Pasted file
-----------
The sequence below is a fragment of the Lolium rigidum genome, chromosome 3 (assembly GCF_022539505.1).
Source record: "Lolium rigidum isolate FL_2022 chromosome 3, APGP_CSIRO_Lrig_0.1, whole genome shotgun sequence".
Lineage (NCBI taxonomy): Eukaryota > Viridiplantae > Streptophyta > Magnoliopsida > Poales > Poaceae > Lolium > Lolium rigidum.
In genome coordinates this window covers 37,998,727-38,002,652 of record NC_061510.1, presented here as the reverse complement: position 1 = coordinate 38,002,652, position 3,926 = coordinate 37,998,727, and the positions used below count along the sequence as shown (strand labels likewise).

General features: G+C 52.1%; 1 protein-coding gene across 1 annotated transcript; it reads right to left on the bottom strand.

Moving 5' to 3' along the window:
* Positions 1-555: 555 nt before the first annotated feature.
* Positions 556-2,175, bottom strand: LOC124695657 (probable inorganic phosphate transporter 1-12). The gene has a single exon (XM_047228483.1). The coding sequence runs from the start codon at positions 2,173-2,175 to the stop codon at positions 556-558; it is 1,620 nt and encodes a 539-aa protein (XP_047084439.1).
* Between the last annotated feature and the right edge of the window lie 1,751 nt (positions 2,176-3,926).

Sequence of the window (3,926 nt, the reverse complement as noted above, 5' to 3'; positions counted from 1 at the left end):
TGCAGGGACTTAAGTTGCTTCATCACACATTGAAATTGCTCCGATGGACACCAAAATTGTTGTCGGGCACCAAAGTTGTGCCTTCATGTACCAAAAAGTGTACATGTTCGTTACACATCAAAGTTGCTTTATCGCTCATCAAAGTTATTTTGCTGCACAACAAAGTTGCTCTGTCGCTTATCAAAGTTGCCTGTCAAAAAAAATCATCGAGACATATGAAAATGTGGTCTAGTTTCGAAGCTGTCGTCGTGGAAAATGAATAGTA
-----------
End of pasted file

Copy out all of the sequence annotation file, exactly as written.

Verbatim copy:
The sequence below is a fragment of the Lolium rigidum genome, chromosome 3 (assembly GCF_022539505.1).
Source record: "Lolium rigidum isolate FL_2022 chromosome 3, APGP_CSIRO_Lrig_0.1, whole genome shotgun sequence".
Lineage (NCBI taxonomy): Eukaryota > Viridiplantae > Streptophyta > Magnoliopsida > Poales > Poaceae > Lolium > Lolium rigidum.
In genome coordinates this window covers 37,998,727-38,002,652 of record NC_061510.1, presented here as the reverse complement: position 1 = coordinate 38,002,652, position 3,926 = coordinate 37,998,727, and the positions used below count along the sequence as shown (strand labels likewise).

General features: G+C 52.1%; 1 protein-coding gene across 1 annotated transcript; it reads right to left on the bottom strand.

Moving 5' to 3' along the window:
* Positions 1-555: 555 nt before the first annotated feature.
* Positions 556-2,175, bottom strand: LOC124695657 (probable inorganic phosphate transporter 1-12). The gene has a single exon (XM_047228483.1). The coding sequence runs from the start codon at positions 2,173-2,175 to the stop codon at positions 556-558; it is 1,620 nt and encodes a 539-aa protein (XP_047084439.1).
* Between the last annotated feature and the right edge of the window lie 1,751 nt (positions 2,176-3,926).

Sequence of the window (3,926 nt, the reverse complement as noted above, 5' to 3'; positions counted from 1 at the left end):
TGCAGGGACTTAAGTTGCTTCATCACACATTGAAATTGCTCCGATGGACACCAAAATTGTTGTCGGGCACCAAAGTTGTGCCTTCATGTACCAAAAAGTGTACATGTTCGTTACACATCAAAGTTGCTTTATCGCTCATCAAAGTTATTTTGCTGCACAACAAAGTTGCTCTGTCGCTTATCAAAGTTGCCTGTCAAAAAAAATCATCGAGACATATGAAAATGTGGTCTAGTTTCGAAGCTGTCGTCGTGGAAAATGAATAGTA